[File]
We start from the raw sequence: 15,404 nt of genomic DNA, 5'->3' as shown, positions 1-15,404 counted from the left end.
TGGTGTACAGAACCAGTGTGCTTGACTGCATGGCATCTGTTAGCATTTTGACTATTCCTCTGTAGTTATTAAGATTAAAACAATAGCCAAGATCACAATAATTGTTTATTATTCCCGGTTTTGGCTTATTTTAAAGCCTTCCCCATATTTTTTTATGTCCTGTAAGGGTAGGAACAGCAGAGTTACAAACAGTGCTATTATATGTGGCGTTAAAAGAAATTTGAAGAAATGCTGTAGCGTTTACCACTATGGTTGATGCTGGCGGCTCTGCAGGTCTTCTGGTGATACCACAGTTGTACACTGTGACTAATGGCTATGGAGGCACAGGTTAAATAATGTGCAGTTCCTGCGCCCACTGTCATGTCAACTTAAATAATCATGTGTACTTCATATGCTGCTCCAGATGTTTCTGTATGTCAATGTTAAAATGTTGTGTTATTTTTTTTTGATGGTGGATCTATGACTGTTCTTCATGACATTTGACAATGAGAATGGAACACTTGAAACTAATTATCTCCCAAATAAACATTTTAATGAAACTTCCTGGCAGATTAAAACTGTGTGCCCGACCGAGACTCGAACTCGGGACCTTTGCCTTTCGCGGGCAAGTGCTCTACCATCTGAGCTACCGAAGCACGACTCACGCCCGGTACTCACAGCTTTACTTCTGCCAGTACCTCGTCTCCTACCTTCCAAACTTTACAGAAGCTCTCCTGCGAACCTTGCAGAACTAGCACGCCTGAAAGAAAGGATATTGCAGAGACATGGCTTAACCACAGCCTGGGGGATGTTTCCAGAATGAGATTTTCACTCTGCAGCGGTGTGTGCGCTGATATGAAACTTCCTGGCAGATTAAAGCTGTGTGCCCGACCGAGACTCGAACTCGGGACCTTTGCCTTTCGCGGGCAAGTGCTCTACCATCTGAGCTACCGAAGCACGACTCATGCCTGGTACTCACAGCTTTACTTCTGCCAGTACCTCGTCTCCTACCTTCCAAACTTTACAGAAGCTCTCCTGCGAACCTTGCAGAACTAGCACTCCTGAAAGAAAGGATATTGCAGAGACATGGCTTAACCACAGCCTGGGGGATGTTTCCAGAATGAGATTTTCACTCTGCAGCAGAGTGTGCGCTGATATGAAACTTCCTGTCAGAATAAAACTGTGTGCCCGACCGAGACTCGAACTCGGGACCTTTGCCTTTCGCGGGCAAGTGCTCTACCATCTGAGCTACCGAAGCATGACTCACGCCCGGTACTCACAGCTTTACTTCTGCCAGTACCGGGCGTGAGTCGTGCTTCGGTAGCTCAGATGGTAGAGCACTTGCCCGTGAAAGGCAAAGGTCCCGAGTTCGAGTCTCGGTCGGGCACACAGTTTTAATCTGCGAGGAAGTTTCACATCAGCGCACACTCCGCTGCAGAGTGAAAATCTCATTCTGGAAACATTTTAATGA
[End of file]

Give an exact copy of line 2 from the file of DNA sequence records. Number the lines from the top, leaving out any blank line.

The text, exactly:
TGGTGTACAGAACCAGTGTGCTTGACTGCATGGCATCTGTTAGCATTTTGACTATTCCTCTGTAGTTATTAAGATTAAAACAATAGCCAAGATCACAATAATTGTTTATTATTCCCGGTTTTGGCTTATTTTAAAGCCTTCCCCATATTTTTTTATGTCCTGTAAGGGTAGGAACAGCAGAGTTACAAACAGTGCTATTATATGTGGCGTTAAAAGAAATTTGAAGAAATGCTGTAGCGTTTACCACTATGGTTGATGCTGGCGGCTCTGCAGGTCTTCTGGTGATACCACAGTTGTACACTGTGACTAATGGCTATGGAGGCACAGGTTAAATAATGTGCAGTTCCTGCGCCCACTGTCATGTCAACTTAAATAATCATGTGTACTTCATATGCTGCTCCAGATGTTTCTGTATGTCAATGTTAAAATGTTGTGTTATTTTTTTTTGATGGTGGATCTATGACTGTTCTTCATGACATTTGACAATGAGAATGGAACACTTGAAACTAATTATCTCCCAAATAAACATTTTAATGAAACTTCCTGGCAGATTAAAACTGTGTGCCCGACCGAGACTCGAACTCGGGACCTTTGCCTTTCGCGGGCAAGTGCTCTACCATCTGAGCTACCGAAGCACGACTCACGCCCGGTACTCACAGCTTTACTTCTGCCAGTACCTCGTCTCCTACCTTCCAAACTTTACAGAAGCTCTCCTGCGAACCTTGCAGAACTAGCACGCCTGAAAGAAAGGATATTGCAGAGACATGGCTTAACCACAGCCTGGGGGATGTTTCCAGAATGAGATTTTCACTCTGCAGCGGTGTGTGCGCTGATATGAAACTTCCTGGCAGATTAAAGCTGTGTGCCCGACCGAGACTCGAACTCGGGACCTTTGCCTTTCGCGGGCAAGTGCTCTACCATCTGAGCTACCGAAGCACGACTCATGCCTGGTACTCACAGCTTTACTTCTGCCAGTACCTCGTCTCCTACCTTCCAAACTTTACAGAAGCTCTCCTGCGAACCTTGCAGAACTAGCACTCCTGAAAGAAAGGATATTGCAGAGACATGGCTTAACCACAGCCTGGGGGATGTTTCCAGAATGAGATTTTCACTCTGCAGCAGAGTGTGCGCTGATATGAAACTTCCTGTCAGAATAAAACTGTGTGCCCGACCGAGACTCGAACTCGGGACCTTTGCCTTTCGCGGGCAAGTGCTCTACCATCTGAGCTACCGAAGCATGACTCACGCCCGGTACTCACAGCTTTACTTCTGCCAGTACCGGGCGTGAGTCGTGCTTCGGTAGCTCAGATGGTAGAGCACTTGCCCGTGAAAGGCAAAGGTCCCGAGTTCGAGTCTCGGTCGGGCACACAGTTTTAATCTGCGAGGAAGTTTCACATCAGCGCACACTCCGCTGCAGAGTGAAAATCTCATTCTGGAAACATTTTAATGA